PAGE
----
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City infill project aims to prove a sustainability point

'We can't keep building massive homes for single family use. We need to look at space and start to build the relationship between space and how much space people need to be healthy and happy'

A group of like-minded green Guelphites have built a city home to emphasize that you can be ecologically responsible and provide needed housing.

Located at 9 King Edward Place, a former cottage-style house has been demolished and rebuilt into a sustainable infill house with more than 2,000 square-feet, including three bedrooms, three bathrooms, a kitchen/living space and an additional loft space that connects to a shared courtyard.

The house was designed and built by a local company called Strategic, Healthy, Ecological Design Ltd. (s.h.e.d.).

Gavin Baxter, a project partner, planning and design manager at s.h.e.d., said they designed the home to be flexible and accessible for dignified aging in place, including options for live-in caregiver and multi-generational living.

"We can't keep building massive homes for single family use. We need to look at space and start to build the relationship between space and how much space people need to be healthy and happy," said Baxter. 

Living nearby for 15 years, Baxter said he bought the property with other neighbours and project partners, Doug Minett, Linda Hawkins and Kristen Stansell.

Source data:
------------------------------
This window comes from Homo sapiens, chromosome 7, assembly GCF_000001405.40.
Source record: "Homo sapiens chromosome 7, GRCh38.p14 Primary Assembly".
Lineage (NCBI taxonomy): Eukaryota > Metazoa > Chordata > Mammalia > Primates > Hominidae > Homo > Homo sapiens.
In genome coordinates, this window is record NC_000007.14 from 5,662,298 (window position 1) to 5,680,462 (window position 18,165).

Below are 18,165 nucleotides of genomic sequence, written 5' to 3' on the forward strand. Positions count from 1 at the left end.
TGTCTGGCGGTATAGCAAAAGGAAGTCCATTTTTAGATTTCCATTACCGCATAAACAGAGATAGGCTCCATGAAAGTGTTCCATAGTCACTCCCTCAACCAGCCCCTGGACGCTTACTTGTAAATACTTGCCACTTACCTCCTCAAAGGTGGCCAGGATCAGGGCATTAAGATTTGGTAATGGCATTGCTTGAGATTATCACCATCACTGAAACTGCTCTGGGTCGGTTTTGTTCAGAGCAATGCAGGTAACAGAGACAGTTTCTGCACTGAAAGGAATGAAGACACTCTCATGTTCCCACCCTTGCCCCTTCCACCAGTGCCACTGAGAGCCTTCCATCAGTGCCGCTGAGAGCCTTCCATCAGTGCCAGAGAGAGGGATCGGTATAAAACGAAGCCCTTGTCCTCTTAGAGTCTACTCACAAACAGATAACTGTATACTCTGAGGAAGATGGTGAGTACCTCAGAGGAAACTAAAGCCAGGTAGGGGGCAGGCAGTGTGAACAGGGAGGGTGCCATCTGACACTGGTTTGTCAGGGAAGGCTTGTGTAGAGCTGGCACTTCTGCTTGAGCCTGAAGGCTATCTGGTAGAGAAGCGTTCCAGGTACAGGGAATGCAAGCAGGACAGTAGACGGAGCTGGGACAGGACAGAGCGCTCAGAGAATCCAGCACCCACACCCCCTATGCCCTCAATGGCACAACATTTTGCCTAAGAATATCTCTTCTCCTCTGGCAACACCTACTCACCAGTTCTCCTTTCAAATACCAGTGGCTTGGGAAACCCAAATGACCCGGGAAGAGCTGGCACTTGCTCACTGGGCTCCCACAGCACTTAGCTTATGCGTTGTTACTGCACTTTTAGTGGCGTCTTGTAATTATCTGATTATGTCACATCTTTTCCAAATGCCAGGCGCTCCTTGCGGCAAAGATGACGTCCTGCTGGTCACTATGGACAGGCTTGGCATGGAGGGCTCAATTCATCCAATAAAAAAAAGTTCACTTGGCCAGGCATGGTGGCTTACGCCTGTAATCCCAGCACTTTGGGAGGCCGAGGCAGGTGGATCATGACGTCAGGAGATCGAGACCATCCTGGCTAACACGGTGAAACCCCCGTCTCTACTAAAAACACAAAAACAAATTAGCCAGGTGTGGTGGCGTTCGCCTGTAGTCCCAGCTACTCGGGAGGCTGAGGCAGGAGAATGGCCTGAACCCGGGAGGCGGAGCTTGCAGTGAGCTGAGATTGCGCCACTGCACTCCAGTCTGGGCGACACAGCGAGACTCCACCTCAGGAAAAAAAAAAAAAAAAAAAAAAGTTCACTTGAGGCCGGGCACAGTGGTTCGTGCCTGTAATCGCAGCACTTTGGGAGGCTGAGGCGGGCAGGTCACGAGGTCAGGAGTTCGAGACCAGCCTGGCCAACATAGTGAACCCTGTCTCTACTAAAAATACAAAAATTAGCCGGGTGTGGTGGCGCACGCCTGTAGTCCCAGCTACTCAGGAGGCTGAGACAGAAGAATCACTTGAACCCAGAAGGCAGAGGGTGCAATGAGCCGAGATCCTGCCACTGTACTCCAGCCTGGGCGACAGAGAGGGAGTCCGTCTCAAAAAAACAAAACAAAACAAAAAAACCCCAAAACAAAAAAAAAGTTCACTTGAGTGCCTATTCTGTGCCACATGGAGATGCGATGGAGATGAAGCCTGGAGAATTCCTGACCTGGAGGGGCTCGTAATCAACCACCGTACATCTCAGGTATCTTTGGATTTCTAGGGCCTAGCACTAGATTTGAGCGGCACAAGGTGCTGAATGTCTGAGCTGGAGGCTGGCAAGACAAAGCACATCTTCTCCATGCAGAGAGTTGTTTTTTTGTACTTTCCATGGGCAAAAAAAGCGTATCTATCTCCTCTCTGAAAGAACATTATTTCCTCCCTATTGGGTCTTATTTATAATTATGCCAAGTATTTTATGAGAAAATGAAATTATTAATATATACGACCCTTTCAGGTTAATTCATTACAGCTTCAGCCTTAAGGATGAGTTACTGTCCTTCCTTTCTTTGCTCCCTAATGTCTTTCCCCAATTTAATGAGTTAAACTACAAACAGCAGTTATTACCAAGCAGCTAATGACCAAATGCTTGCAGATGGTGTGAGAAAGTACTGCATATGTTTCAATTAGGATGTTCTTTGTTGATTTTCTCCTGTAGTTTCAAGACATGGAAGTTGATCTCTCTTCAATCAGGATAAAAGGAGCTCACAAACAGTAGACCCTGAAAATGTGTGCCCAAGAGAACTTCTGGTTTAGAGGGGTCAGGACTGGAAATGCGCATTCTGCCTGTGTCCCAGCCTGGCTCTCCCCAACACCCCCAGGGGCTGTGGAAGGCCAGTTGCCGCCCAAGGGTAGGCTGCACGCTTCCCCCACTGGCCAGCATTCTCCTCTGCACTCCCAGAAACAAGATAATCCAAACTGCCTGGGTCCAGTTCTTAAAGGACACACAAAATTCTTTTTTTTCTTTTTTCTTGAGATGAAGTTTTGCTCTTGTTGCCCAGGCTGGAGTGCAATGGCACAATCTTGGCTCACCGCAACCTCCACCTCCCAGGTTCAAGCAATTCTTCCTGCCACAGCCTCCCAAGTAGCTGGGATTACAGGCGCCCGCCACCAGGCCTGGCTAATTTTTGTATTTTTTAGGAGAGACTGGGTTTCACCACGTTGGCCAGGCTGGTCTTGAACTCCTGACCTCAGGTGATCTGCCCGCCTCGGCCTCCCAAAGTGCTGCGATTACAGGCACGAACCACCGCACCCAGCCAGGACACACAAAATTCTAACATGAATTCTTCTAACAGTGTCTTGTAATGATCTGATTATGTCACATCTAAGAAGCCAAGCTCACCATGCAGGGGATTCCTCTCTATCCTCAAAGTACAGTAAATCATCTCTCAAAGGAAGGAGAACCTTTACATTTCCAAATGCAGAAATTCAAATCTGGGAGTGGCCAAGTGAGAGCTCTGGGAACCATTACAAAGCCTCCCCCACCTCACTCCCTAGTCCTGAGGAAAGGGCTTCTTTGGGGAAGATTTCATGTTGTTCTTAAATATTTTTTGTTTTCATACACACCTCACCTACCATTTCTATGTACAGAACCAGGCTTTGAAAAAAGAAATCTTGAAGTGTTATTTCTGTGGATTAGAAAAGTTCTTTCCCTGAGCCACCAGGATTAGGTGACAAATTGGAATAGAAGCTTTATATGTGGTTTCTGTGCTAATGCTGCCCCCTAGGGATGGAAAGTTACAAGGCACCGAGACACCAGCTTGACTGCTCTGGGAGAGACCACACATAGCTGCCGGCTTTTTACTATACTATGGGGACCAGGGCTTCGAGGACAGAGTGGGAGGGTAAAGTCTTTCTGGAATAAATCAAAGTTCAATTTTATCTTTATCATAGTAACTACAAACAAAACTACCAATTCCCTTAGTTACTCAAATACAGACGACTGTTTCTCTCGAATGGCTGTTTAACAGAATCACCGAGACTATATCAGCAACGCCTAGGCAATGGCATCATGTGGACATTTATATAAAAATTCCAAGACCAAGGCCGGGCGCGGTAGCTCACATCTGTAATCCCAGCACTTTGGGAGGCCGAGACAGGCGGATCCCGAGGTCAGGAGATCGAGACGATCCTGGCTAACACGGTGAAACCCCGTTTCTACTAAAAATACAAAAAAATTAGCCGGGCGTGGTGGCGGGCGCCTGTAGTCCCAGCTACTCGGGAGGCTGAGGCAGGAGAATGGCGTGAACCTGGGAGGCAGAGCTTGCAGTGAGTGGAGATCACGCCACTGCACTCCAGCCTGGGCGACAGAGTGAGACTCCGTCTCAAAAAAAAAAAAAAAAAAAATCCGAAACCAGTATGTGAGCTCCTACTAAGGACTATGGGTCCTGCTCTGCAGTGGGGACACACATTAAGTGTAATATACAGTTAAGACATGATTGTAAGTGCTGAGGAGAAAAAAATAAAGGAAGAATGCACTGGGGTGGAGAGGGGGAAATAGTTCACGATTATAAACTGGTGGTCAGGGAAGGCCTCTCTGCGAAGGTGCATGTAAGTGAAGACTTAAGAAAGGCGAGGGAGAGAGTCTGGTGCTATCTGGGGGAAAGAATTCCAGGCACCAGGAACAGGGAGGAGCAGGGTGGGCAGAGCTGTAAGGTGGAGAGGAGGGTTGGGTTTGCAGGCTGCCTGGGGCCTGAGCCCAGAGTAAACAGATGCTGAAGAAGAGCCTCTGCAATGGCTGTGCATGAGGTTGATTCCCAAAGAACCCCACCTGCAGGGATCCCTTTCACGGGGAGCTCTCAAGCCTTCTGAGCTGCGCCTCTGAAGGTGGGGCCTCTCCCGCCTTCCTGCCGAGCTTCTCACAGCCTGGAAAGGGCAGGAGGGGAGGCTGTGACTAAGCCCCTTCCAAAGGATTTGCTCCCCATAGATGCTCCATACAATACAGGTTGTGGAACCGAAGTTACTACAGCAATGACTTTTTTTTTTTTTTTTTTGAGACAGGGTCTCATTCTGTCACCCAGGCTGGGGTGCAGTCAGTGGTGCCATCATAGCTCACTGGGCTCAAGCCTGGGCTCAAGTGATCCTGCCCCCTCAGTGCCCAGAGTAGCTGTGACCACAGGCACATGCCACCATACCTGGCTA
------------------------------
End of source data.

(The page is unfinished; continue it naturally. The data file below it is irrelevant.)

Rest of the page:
“Us, along with our neighbours, decided we wanted to do a unique, thoughtful project along the laneway, because we think that infill housing can be a good solution to help solve some of the housing issues that are based within our community,” said Baxter.

Besides being designed for multiple people to live in, the house has been made with carbon sequestered and carbon neutral materials, like wood and ecopact concrete. Instead of a gas heat, it has an in-floor radiant heating and cooling system. 

"People are willing to invest in these homes, because they’re going to stay in these homes," said Baxter, "as the market increases in cost, less people move around so they’re willing to invest in higher quality materials that are sustainably made.”

Minett describes the house as the 'example of a perfect infill.'

"This is a single one, but to me, this is the poster child for a perfect infill," said Minett. 

Baxter said the house will soon be going up for sale. He adds it has been an exciting opportunity for s.h.e.d. to build a home like this. 

“We do a lot of renovations, additions and restoration work in town, and we do occasional new builds when we’ve have a chance, but to be able to do new builds in town for an infill situation, this is where we have the chance to get the density, and also, that’s what our city needs right now," said Baxter.

While this type of high-performance building will take time to catch on, Baxter does think more homes like 9 King Edward Place could appear in Guelph in the future.

“My gut tells me that we need to get some of these prototypes out, and let people see them, and let them start working, and move families into them, and let people start to appreciate them," said Baxter, "and the more we are able to do that, the more we're able to share the experience of what it is live in a healthier, more energy efficient, more ecologically responsible home." 

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Ariel Deutschmann

About the Author: Ariel Deutschmann

Ariel Deutschmann is a feature writer and reporter who covers community events, businesses, social initiatives, human interest stories and more involving Guelph and Wellington County
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